The subtitle is “A General Who Led Dramatic Changes in Military Communications”, and the author is Lt. Gen. Clarence E. McKnight Jr. (along with journalist Hank H. Cox).

Given that, plus the relatively staid promotional blurbs from a range of military luminaries, I was expecting a dry treatise on the history of military communications technology.

That would have been interesting enough. I’m fascinated by military technology in general, and military communications technology in particular. (I told you I have weird tastes!)

What I got was (in part) a rollicking and thoroughly absorbing memoir by a man who rose to the highest ranks of the U.S. Army’s Signal Corps (the branch that focuses on communications technology) and who had a reputation for hands-on effectiveness in setting up communications systems. (“McKnight could communicate from Hell,” says one of his colleagues—as a compliment.)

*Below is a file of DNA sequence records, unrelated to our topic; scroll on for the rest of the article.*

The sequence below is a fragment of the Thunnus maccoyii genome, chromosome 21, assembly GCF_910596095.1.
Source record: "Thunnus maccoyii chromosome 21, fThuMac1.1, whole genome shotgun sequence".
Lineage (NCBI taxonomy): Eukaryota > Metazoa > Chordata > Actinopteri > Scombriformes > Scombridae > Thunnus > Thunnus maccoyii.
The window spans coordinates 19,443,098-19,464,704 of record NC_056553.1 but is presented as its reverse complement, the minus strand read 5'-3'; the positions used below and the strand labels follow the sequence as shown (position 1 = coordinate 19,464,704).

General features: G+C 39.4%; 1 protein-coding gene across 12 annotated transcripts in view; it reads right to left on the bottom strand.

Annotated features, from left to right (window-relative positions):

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Where Is This?

By Vladimir Brezina

Once upon a time, I used to visit quite often a certain place that has lately been in the news.

Here it is in January.

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And in May.

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And in July…

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Where is it?

I’ll give you a hint:

The Telegraph: Scientists: This is Richard III

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Update February 9, 2013: This is Bosworth Field, about 15 miles west of Leicester, England.  On August 22, 1485, this happened here:

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In the Battle of Bosworth, the final battle of the Wars of the Roses, King Richard III, the last Plantagenet king of England, was killed, and Henry VII, the first king of the Tudor dynasty, came to the throne.